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Well, you can’t fix this malady. After blowing a save on Monday night, Hunter Strickland punched a wall and broke his hand. He’s expected to go 6 to 8 weeks without blowing another save.. Stash or Trash: I’m in a 14 team league and I’m trashing him. Replacement: Yoshihisa Hirano (4.9%.) With Brad Boxberger looking far from perfect, expect the Diamondbacks to start switching things up. I have a feeling that they’ll leave Archie Bradley as the set-up man because “he’s good in that role” or whatever BS the manager wants to say which could leave Hirano as a major option for saves in the desert. Hirano hasn’t allowed a run since May 5th and has 18 Ks in 17.1 IP over that time. Don’t forget that Hirano averaged 28 saves over the last 5 years he was pitching in Japan.

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Welcome to Perception Vs. Reality where we look at the player rater to determine the valuable assets in the fantasy baseball world that might cost you less or be performing better than you think. This week we should talk about values at individual categories. Shout out to the roto league grinders who might be lacking in certain categories. Let’s try and take care of some of that one this fine (possibly rainy?) Wednesday.

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I would like to take this opportunity (highjack the opening paragraph of this post) to rant about Bryce Harper’s current All-Star vote total. At the moment, a phrase I’ve chosen instead of “currently”, Harper is second in voting for National League Outfielders. With approximately a little more than one million votes, he is not far behind Nick Markakis. Allow me to remind you that just a few weeks ago I referred to Markakis as the current points league MVP. Given his draft position, or lack thereof considering he as undrafted in most leagues, I stand by that comment. It’s not the players you draft in the first two rounds that win you the championship. They are supposed to be superstars. In reality they have a better chance of helping you lose the championship by not living up to their draft status. An early round flub can put you in a serious hole. This concept is a bit more pronounced in fantasy football where rosters are smaller and losing your first round running back can pretty much doom your entire season. It’s undrafted players like Nick Markakis, whom I’ve been patting on the back in points leagues since I started writing for Razzball, that give you the boosts you need to win your league.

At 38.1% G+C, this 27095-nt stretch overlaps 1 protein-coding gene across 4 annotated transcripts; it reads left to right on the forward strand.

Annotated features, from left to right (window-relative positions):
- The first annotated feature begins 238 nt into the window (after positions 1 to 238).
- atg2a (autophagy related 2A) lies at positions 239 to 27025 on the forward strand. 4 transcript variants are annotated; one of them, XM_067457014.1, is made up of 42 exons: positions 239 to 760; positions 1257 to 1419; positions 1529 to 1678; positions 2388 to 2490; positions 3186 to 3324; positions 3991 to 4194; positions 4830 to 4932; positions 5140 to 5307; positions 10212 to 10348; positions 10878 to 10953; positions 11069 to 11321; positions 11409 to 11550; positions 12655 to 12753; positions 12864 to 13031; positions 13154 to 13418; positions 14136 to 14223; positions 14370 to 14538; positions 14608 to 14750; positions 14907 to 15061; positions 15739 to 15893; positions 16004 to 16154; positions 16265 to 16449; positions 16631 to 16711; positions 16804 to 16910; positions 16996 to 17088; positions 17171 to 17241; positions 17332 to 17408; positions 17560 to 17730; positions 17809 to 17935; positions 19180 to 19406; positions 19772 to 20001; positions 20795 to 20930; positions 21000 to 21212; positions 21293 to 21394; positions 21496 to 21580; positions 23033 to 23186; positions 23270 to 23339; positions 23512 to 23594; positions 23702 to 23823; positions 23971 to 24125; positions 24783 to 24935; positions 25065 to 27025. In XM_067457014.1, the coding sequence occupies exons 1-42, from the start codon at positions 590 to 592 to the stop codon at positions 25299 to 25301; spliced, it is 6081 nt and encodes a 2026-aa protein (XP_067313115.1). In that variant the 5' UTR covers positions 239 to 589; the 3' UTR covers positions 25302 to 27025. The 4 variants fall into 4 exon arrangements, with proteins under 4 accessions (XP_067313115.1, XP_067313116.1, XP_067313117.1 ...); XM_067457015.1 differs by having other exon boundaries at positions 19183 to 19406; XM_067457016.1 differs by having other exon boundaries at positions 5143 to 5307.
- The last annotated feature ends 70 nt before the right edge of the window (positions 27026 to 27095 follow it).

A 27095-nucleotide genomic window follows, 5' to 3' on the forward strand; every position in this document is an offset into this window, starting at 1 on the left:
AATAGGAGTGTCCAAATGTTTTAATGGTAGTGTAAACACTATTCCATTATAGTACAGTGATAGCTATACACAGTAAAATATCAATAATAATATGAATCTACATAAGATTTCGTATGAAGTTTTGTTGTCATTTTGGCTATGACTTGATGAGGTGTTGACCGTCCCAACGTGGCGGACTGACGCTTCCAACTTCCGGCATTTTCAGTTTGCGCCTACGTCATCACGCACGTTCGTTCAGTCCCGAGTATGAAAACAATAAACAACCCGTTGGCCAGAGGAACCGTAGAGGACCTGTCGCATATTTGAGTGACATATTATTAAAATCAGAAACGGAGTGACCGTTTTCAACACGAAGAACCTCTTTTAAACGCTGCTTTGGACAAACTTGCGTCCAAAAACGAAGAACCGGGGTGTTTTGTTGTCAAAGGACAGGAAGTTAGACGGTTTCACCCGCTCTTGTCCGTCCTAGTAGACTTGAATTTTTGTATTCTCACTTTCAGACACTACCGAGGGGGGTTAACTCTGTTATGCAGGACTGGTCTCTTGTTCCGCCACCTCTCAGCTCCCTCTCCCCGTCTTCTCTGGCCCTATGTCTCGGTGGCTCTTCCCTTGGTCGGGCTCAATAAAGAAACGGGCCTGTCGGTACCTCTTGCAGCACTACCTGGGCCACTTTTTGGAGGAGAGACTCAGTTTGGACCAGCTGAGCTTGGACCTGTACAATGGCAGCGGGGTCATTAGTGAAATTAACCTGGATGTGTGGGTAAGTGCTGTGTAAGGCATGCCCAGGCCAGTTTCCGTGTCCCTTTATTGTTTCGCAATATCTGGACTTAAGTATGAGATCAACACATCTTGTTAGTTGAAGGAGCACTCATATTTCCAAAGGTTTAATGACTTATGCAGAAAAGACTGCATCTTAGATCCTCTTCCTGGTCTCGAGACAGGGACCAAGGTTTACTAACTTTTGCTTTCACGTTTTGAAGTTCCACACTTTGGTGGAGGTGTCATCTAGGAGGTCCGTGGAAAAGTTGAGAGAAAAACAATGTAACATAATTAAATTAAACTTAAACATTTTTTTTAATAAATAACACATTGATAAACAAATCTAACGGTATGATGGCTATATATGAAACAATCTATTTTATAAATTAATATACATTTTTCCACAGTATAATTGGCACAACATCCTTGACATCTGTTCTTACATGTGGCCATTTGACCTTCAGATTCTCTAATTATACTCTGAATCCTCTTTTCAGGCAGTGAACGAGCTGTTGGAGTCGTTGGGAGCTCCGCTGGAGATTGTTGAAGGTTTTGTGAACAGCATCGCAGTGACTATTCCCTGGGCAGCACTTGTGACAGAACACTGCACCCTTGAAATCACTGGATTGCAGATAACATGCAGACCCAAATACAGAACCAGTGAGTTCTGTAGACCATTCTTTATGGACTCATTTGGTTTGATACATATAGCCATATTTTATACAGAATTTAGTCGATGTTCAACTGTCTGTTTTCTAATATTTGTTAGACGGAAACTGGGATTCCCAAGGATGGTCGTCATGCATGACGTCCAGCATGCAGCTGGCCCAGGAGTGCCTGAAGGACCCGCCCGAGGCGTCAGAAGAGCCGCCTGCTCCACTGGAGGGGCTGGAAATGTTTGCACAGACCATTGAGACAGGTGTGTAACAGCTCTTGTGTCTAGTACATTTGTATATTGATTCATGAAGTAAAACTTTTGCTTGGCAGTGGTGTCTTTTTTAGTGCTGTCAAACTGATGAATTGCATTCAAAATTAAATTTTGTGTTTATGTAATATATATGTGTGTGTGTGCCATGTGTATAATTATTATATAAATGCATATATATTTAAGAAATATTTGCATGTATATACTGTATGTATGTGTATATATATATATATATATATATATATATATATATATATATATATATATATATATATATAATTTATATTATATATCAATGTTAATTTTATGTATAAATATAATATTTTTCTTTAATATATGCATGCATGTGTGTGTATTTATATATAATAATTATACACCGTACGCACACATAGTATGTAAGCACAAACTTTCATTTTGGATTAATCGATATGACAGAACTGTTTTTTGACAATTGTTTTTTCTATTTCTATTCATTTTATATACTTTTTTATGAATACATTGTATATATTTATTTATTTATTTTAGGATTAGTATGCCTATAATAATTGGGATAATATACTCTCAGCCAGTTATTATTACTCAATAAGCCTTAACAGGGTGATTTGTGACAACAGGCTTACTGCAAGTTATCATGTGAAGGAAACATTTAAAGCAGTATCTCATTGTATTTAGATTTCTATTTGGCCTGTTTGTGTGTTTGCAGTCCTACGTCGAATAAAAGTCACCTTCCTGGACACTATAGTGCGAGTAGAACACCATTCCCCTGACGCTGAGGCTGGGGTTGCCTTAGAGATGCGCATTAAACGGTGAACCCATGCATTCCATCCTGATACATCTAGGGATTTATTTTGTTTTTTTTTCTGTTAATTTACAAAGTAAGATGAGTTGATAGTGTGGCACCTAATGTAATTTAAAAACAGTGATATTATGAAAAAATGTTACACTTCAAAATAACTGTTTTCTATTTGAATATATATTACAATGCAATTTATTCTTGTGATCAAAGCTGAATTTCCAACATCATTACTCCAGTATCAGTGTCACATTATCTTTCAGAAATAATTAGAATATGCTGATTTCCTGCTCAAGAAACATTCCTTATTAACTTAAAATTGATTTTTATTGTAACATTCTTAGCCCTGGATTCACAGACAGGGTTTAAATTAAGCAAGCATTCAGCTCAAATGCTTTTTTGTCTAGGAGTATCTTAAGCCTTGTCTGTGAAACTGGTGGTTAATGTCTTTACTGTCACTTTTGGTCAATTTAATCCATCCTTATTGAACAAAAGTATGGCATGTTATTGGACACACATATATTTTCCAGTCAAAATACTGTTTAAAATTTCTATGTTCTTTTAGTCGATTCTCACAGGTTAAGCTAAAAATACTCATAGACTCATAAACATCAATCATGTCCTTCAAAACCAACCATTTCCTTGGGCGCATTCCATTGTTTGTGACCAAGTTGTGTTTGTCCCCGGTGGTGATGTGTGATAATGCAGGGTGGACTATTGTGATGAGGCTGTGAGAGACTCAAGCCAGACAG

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Joey Lucceshi is making his first start back from the disabled list today, which is the perfect opportunity to buy him on Draft. He looks like he’s back at full strength from his hip injury, as he was pumping 96 MPH in his rehab start. Lucceshi has a 24.9% K-rate through nine starts this year with a 3.47 Deserved Run Average and has an awesome matchup against the Athletics. The A’s are awful against lefties, as they’ve got a .291 wOBA, which is third-worst in the league, and a 24.6% K-rate. Lucceshi also gets to face them at home in arguably the most pitcher-friendly park in all of baseball. He should come at great value in your drafts.

New to Draft.com? Scared of feeling like a small fish in a big pond? Well, be sure to read our content and subscribe to the DFSBot for your daily baseball plays. Just remember to sign up through us before jumping into the fray. It’s how we know you care!

Please, blog, may I have some more?